New Delhi: If Gagan Vij had been an industrialist, a threefold increase in the cost of his materials could well have meant the end of his business. But for Gagan Vij the bronze sculptor, the market looks good, despite soaring metal prices and a sluggish art market.
Sculptors in media such as bronze and stainless steel find that an increasingly knowledgeable base of Indian buyers, who buy more and buy more often, is helping soften the pinch of expensive materials.
Even as the art market as a whole has slowed, the sale of sculptures has forged ahead. Tunty Chauhan, director of the Gallery Threshold in New Delhi, estimated that there has been an increase in the sales of bronzes by at least 100% over the last two years.
“There has been a revival of sculpture,” said Prima Kurien, an independent art consultant in New Delhi. “Galleries have commissioned limited-edition bronzes despite high prices, and there have been more bronze shows in the last two or three years than in the couple of decades before. In fact, even some painters have turned towards working with bronze.”
Five years ago, when Vij started out in sculpting, his raw bronze cost Rs125 per kg. Now he buys his bronze for Rs380 per kg, and he observes a rise of Rs3-5 almost every week.
No heat: Sculptor Gagan Vij working with molten bronze. He says the market is getting better and, for artists, it will not make a difference whether the price of raw bronze goes up or down. (Harikrishna Katragadda / Mint)
“The saviour here is that the market is getting better, and for artists, whether the price of raw bronze goes up or goes down will not make a difference,” said Vij, a Faridabad-based sculptor.
A typical Vij bronze stands around 4ft high, and he casts 50-80 kg of bronze into such a sculpture. Accounting for some wastage, that involves roughly Rs40,000 of material input into the bronze. Including other costs such as equipment, fuel, and the labour rates of his six-person team, a bronze sculpture costs Rs1,000-1,200 per kg to create, and he has to cast at least 30kg of bronze a day just to break even.
“A senior artist once told me to price a piece by multiplying the cost of inputs by 10,” said Vij. He is able to sell his work only at a multiple of two or three, but even at that rate, he says that profits are better than they were a couple of years ago.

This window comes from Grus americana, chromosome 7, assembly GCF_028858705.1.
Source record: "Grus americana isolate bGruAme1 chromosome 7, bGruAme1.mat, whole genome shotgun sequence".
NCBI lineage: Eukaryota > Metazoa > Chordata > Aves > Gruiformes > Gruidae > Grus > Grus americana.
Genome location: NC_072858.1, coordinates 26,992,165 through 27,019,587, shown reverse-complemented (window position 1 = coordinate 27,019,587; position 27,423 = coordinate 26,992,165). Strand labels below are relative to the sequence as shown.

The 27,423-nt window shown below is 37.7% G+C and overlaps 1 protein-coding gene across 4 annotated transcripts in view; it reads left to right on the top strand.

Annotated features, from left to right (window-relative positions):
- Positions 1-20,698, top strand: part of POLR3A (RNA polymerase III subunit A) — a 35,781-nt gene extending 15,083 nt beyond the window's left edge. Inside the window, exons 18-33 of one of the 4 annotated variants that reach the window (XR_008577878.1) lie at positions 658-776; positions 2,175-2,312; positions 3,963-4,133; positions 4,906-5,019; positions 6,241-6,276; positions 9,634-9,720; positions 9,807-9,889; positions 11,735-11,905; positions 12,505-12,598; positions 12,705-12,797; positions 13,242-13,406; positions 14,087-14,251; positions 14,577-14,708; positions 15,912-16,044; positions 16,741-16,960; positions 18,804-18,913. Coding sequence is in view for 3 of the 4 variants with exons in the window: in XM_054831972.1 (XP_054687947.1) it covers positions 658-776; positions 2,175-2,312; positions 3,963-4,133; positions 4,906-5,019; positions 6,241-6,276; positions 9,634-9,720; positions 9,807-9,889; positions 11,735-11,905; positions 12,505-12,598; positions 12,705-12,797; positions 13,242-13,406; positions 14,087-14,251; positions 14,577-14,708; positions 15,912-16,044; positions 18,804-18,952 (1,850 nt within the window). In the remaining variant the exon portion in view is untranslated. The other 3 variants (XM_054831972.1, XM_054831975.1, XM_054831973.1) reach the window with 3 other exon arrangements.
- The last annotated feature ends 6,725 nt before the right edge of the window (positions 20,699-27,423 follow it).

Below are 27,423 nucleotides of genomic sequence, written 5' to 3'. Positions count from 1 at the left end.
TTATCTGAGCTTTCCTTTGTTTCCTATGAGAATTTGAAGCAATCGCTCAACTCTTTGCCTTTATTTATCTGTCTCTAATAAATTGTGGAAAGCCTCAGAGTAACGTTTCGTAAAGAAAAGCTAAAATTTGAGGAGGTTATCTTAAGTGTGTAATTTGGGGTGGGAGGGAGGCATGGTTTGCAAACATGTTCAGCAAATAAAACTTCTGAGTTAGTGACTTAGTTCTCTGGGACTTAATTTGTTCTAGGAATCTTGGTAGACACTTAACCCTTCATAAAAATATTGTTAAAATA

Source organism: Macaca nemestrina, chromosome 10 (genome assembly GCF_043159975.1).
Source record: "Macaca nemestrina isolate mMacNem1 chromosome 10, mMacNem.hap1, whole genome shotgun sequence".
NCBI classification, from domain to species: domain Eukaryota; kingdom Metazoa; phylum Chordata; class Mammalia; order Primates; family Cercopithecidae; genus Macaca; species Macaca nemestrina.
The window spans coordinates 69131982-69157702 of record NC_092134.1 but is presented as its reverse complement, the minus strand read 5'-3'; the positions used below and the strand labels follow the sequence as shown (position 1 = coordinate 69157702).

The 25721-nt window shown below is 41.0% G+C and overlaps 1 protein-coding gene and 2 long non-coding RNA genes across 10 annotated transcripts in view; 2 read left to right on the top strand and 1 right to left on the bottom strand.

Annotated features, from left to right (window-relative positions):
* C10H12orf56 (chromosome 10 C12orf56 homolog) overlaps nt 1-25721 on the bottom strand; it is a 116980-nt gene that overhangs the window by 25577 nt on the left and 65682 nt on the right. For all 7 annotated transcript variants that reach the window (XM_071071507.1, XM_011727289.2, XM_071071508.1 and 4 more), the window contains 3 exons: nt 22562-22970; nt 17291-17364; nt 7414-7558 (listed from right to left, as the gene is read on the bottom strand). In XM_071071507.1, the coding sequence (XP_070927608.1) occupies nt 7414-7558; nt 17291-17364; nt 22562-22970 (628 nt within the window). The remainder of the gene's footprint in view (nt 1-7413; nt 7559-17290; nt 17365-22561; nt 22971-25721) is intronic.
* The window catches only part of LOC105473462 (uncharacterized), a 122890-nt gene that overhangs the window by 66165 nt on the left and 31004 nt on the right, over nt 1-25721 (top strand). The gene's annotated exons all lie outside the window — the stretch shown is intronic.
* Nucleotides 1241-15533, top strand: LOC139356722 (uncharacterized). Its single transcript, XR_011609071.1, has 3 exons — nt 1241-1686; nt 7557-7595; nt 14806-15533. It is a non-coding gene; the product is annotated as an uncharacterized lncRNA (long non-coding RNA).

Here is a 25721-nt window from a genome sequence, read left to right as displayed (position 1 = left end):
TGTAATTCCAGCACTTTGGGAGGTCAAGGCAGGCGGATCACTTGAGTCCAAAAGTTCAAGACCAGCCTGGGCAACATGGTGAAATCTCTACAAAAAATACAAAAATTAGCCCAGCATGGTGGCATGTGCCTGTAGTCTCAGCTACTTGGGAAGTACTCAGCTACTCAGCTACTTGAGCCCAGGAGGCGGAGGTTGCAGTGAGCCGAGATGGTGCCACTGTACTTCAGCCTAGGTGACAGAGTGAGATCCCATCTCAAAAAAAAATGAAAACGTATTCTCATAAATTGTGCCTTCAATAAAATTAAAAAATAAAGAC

Stainless steel, another emerging medium, has also experienced sharp fluctuations and sudden rises in price, because of the underlying volatility of nickel on the world metals market. Nickel forms 8% of the highly refined 304-grade stainless steel, a popular choice with sculptors. The price of nickel reached a peak of $52,000 per tonne in May 2007, having risen from $25,000 in 11 months. Three months later, that price crashed back to $25,000, and it has since risen to $33,000.
Vibhor Sogani, who designs installations in stainless steel, has observed wild price fluctuations often within the course of a single day. In God & I, an ongoing exhibition at the industrial-chic The Stainless Gallery in New Delhi, owned by the Jindal family that runs several steel companies, Sogani largely uses 304-grade stainless steel to fashion wall mounts and floor installations. “The price of the 304-grade stainless steel that I buy has nearly doubled in the last two years,” said Sogani. The cost of a 12-gauge sheet measuring 8ft by 4ft now runs between Rs15,000 and Rs17,000, depending upon its finish.
Sogani pointed to one particular installation of his, on display at The Stainless Gallery, to illustrate the economics of stainless steel design. Titled The Kink Within, the installation consists of ankle-high, pyramidal hillocks, out of which grow tall, intricately wrought stainless steel flowers with shiny centres. “That installation needed 10 eight-by-four sheets, as well as around 500m of wire,” said Sogani. “That includes wastage, mind you. For every unit of stainless steel that ends up in the finished work, twice that amount will be discarded, since it is such a difficult material to work with.”
The Kink Within consumed roughly Rs3 lakh worth of stainless steel, and Sogani further retains a team of 10 to cut, bend, and craft his steel into installations. The final price of the installation, Rs15 lakh, takes all those costs into account, said Sogani. “The high price of material does naturally have an implication for the cost of the art.”
Educational institutions say it’s been easy to adjust. Pankaj Narain, a visiting faculty in materials exploration at New Delhi’s Pearl Academy of Fashion, said higher prices had changed nothing, and that students and teachers are only being a little more careful in how they use metal. At the National Institute of Design in Ahmedabad, Pradyumna Vyas, head of education, said expensive stainless steel would only affect utilitarian products such as hospital beds.
“For many products, there are always alternative materials that can be used just as effectively. Exploring that is in itself sometimes an educational challenge,” said Vyas. “But art is a different prospect. It is already a luxury commodity, and Indians are buying art if it is of high quality.”
The market for stainless steel art remains limited in India, about 10-15% of the entire market of art buyers, said Sogani.
But individuals and companies are certainly showing more interest, and with the firm optimism of artist, Sogani said: “If somebody falls in love, they’ll buy it. No question.”